History may not be able to come alive literally, but the next best thing might be guided walking tours of downtown Elkhart and downtown Middlebury that are launching this year.
Steeped in folklore and laced with tales of ambition, intrigue and mischief, the tours take participants inside the hidden history of the families, entrepreneurs and characters who make up the fabric of these towns’ cultures.
A stop on a guided walking tour of historic Elkhart includes this view of an impressive stained glass window at First Presbyterian Church.
There are four one-hour guided walking tours available this summer:
• Kings of the Hill: Elkhart’s early industrialists tamed the frontier and turned their riches into the finest luxuries of the day along Beardsley Avenue. Ambition and rivalry add twists to these tales of the city’s rich and famous. (Tuesdays and Saturdays)
• Tastemakers & Risk Takers: This tour shows how downtown Elkhart’s trendy galleries and restaurants and eclectic entertainment options came to be through a series of ups and downs brought about by artists, philanthropists and political dealmakers. (Wednesdays and Saturdays)
• Gangsters, Saloons & Buggies on Roofs: The town of Middlebury’s colorful past of small-town secrets, hidden passages (maybe?) and youthful antics comes packed in the space of only a few blocks of the center of town. (Wednesdays)
• Giant Toadstools and the World’s Fair: The Krider family built an empire that was encapsulated in an unforgettable display for the 1933-34 World’s Fair, and this tour shares the story behind their story and the legacy the family has left to Middlebury. (Thursdays) More information, including ticket prices and reservation procedures, can be found on the Elkhart County Convention & Visitors Bureau’s website. The ECCVB developed the guided walking tours with partners in Elkhart and Middlebury.
The idea for the Middlebury walking tours grew from a successful self-guided tour of historic homes and places that volunteers created in 2016 in celebration of Indiana’s Bicentennial. Kim Clarke, one of the principals of that effort, also helped guide development of the Middlebury walking tours.
“Community pride just oozes from the town of Middlebury, and it’s been a pleasure working with the dedicated volunteers who will lead the downtown and Krider Garden tours,” said Clarke. “We’ve learned a lot in planning this and we think everyone who joins us will take away some truly amazing stories about Middlebury.”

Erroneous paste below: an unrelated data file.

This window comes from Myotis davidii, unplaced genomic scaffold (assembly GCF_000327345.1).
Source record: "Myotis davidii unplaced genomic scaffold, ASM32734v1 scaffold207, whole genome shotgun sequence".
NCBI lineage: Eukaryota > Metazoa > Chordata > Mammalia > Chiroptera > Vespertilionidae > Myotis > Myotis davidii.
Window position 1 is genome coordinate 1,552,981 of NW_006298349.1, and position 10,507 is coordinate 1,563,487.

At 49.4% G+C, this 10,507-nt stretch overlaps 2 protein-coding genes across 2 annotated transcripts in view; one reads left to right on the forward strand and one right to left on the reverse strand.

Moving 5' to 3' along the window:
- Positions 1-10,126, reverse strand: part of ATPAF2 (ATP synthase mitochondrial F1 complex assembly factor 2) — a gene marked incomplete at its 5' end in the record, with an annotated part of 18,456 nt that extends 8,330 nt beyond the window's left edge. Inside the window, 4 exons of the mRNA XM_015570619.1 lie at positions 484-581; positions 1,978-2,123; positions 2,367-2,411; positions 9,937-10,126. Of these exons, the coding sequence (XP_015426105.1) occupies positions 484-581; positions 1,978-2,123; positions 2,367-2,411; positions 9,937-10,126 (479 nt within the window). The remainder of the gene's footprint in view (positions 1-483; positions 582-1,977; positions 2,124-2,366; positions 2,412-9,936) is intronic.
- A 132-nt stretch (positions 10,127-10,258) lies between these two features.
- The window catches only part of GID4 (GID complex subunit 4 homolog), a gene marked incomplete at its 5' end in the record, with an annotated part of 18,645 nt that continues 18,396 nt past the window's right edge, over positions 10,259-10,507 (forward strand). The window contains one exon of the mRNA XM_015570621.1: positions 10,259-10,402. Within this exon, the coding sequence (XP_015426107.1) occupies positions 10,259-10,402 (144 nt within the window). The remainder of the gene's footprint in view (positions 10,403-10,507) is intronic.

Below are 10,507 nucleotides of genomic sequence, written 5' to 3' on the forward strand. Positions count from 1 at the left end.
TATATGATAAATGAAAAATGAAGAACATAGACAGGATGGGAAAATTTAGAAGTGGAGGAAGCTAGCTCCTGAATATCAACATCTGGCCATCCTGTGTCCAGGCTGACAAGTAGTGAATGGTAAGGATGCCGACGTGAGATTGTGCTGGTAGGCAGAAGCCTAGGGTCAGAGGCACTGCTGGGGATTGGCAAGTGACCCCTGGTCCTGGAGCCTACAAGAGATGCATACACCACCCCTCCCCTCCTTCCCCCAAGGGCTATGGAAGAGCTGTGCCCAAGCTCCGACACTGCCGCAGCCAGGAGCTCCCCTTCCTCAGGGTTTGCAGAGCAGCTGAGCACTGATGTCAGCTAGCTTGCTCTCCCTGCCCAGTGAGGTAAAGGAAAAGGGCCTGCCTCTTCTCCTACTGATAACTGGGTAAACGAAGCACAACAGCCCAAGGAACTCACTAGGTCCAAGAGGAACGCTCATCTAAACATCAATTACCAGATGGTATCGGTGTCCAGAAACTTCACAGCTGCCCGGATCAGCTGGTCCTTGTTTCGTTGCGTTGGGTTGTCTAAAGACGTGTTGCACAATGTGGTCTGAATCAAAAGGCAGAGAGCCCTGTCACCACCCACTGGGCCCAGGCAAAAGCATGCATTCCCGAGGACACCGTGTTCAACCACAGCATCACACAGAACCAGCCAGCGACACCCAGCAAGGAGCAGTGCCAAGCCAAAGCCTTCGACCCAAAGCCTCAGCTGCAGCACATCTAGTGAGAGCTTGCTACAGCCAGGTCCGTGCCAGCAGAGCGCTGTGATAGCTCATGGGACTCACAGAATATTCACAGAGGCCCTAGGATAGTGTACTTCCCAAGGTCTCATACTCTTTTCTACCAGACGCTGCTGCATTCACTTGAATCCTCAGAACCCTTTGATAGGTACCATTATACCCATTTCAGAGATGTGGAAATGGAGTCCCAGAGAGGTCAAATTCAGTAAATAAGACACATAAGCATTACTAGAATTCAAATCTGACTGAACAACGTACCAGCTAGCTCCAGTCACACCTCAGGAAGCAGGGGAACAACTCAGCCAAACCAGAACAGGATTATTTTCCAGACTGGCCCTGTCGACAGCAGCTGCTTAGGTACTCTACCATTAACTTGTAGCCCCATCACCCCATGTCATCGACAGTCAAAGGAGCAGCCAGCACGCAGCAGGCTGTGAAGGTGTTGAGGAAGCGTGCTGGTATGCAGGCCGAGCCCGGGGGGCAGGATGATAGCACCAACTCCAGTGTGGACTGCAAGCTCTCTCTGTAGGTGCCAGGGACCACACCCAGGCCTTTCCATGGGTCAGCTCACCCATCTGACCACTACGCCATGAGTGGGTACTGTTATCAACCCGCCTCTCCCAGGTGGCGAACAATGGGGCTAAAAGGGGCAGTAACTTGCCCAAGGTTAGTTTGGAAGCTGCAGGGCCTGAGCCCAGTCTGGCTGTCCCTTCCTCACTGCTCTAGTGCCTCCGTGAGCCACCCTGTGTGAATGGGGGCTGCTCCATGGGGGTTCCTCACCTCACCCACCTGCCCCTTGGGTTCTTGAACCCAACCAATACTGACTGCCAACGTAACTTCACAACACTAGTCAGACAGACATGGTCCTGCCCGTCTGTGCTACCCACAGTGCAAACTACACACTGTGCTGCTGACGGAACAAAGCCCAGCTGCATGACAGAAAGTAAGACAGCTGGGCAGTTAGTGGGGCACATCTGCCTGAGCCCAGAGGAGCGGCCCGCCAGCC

In Elkhart, Steve Gruber of Arts on Main (and an Elkhart native with a deep appreciation of history) researched and planned the tours. Gruber will be the primary tour guide on the Elkhart tours.
“Elkhart’s early movers and shakers were fascinating people, and the decisions they made shaped the city we live in today. It’s exciting to explore Elkhart’s past and how it’s reflected in the present with the growth in downtown and the Gateway Mile,” Gruber said.
“These tours deliver wonderful stories that deserve to be heard. They celebrate what is great about our hometowns and build a deeper connection between our present and our past. It’s a reminder that we love where we live because it’s full of character — and characters,” said Diana Lawson, chief executive officer of the ECCVB.
The Elkhart County Convention & Visitors Bureau is the official tourism advertising/marketing and public/community relations organization for the Elkhart County hospitality industry. The ECCVB champions local businesses, programs and projects that serve residents, visitors and hospitality interests.
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For more information, contact Terry T. Mark, director of communications of the Elkhart County Convention & Visitors Bureau, at 574-262-8161 or email@example.com.